You are currently browsing the tag archive for the ‘kpop research’ tag.
Crystal S. Anderson, PhD
Last week, I wrote a piece, Who Can Speak For K-pop, for my public blog, High Yellow and received a huge response. As I suspected, there are a variety of fans in the United States whose voices are not being heard in the larger discussions of K-pop. In order to capture those opinions, my iFans project has added a new survey! U.S. K-pop Fan Study seeks to understand the attitudes and opinions of all K-pop fans in the United States, but especially African American, Asian American and U.S. Latino fans. In other words, it is the first academic survey that wants to understand the K-pop experience of U.S. fans of color. To take the survey, click here. Tell your friends!
If you keep with research on K-pop, you may be aware of the iFans: Mapping Kpop’s International Fandom project. The surveys that make up the qualitative studies seek to understand how the fandoms differ from one another and their relationship to the groups they support. K-pop fans know that the fandoms are unique. Because they have detailed knowledge of the groups they support, they provide a unique perspective on the appeal of their respective groups. Too often, commentators make assumptions about K-pop fans, while the iFans studies goes to the source: the fans.
As the chart above shows, fans of 2NE1 and BigBang have participated the most in the surveys, while fans of Shinhwa and Aziatix have participated the least. Other groups with high participation rates include SHINee and TVXQ, while other groups with low participation rates include Epik High and f(x).
These participation rates are interesting, because groups like Super Junior and Girls’ Generation have very active global fandoms, yet those numbers are not reflected in participation rates. Rates may not reflect all fans, just fans who are likely to take (and complete) a survey. Participation rates may be affected by the activity of the groups.
The iFans Case Studies survey is still active, and now, individuals can take the survey for multiple or individual groups.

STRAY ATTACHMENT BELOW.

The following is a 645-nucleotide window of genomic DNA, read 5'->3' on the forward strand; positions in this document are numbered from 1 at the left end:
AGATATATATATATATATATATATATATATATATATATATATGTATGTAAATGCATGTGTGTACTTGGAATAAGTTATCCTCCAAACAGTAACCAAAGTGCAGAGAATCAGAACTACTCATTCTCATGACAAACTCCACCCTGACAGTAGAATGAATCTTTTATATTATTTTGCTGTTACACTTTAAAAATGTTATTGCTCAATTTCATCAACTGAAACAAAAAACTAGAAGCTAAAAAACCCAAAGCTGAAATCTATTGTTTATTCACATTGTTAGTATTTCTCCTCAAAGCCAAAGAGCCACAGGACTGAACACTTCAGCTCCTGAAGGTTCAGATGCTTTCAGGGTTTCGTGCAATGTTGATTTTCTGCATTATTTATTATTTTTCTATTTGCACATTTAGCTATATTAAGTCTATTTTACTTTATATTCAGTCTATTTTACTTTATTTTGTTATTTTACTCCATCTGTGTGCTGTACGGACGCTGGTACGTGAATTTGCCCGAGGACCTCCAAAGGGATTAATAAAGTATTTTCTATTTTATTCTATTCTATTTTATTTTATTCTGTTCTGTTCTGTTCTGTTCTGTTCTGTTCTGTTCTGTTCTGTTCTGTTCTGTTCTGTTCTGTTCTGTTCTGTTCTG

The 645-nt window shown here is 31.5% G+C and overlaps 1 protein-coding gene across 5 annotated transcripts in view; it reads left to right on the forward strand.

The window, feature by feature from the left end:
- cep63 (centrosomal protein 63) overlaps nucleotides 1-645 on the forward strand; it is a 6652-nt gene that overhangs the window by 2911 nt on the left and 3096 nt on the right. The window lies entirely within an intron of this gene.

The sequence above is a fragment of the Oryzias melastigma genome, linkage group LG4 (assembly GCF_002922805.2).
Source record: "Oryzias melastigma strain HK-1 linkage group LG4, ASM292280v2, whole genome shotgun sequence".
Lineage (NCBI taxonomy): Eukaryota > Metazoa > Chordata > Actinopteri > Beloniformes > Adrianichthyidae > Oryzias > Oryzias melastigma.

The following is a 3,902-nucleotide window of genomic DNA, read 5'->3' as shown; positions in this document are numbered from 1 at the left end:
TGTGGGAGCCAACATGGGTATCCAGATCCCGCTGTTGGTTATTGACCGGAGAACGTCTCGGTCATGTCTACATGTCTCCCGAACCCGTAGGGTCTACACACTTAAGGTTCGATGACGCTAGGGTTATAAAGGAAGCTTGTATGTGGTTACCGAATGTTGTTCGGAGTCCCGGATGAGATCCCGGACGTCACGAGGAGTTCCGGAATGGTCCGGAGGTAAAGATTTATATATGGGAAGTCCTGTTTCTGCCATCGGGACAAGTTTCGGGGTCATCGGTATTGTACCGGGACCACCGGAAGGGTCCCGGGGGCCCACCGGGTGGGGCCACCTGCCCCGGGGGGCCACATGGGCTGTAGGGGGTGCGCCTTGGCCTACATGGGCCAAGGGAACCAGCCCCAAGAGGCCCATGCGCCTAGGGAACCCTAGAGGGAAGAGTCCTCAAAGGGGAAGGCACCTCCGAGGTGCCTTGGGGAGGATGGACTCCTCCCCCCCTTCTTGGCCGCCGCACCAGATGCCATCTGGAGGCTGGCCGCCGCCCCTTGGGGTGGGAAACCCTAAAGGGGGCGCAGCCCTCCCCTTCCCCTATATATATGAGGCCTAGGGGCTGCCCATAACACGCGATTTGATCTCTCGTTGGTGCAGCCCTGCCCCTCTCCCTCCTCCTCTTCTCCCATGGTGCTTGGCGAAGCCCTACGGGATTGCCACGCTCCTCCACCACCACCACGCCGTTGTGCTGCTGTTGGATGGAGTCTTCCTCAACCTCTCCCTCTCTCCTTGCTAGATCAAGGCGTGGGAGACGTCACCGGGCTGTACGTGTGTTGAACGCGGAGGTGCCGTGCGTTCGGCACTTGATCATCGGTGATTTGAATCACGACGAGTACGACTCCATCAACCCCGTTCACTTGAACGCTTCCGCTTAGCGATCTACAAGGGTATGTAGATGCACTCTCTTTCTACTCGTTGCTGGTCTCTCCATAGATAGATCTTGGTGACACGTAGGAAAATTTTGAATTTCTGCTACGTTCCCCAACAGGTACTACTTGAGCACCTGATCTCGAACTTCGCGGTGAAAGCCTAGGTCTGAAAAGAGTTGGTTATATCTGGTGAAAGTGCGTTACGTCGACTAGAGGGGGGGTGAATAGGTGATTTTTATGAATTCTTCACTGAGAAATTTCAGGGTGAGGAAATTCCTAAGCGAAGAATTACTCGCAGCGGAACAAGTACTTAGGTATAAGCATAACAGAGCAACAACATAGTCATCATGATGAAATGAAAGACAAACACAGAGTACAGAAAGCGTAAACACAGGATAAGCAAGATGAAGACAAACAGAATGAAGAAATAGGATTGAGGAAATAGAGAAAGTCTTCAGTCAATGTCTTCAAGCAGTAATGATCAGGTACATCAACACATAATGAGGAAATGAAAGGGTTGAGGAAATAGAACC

Now that a good deal of data has been collected, look for new research reports on what K-pop fans say about their favorite groups!
Kaetrena Davis Kendrick, M.S.L.S.
University of South Carolina Lancaster
Last month I shared why my background in Library and Information Science matches so well with the mission and work of KPK: Kpop Kollective. One of the roles I play is information provider (billed “Research and Information Clearinghouse” on that fine chart from last month’s blog). More and more frequently, visitors to our site are government employees, graduate students, and university faculty members from all over the world who have a strong academic interest in Hallyu. Since July 2011, I have been collecting and organizing citations of conference presentations, scholarly articles, book chapters and books covering all aspects of Hallyu, including popular music, television, fans, and more. In an upcoming series of posts, I’ll be sharing with you unannotated citations of items that I’ve discovered as I’ve mined information.
She Is Straight Gangster: Challenging Gender Roles in Korean Dramas
Dr. Crystal S. Anderson
Hawaii International Conference on Arts and Humanities
January 8-13, 2012
Korean television dramas (Kdramas), particularly those that are historically based, represent sprawling stories that blend history with culture. Often consisting of high production values and unfolding over 50+ episodes, these Kdramas reconstruct historical narratives and legendary stories. They also infuse a contemporary sensibility by drawing on nontraditional notions of gender, heroism, cunning and valor. While such Kdramas are broadcast to Korean audiences, non-Korean, English-speaking audiences from around the world also view these dramas via Internet sites such as Drama Fever and Crunchyroll.com. These global audiences construct alternative femininities related to the female characters that challenge traditional notions of gender. Using qualitative methods and discourse analysis, I argue that global audiences construct female characters in ways that challenge traditional notions of gender. In the 2009 critically-acclaimed and popular Kdrama, Queen Seondeok, Korean women are represented as aggressive major power brokers in national politics, rather than passive bystanders, even as they occupy more traditional historical roles for women. They also exert power over men who are characterized as more powerful both politically and martially, using cunning rather than their feminine wiles. Finally, women also engage each other in ways that showcase their intellectual talents. Such constructions by global audiences allow for more diverse notions of gender in popular culture.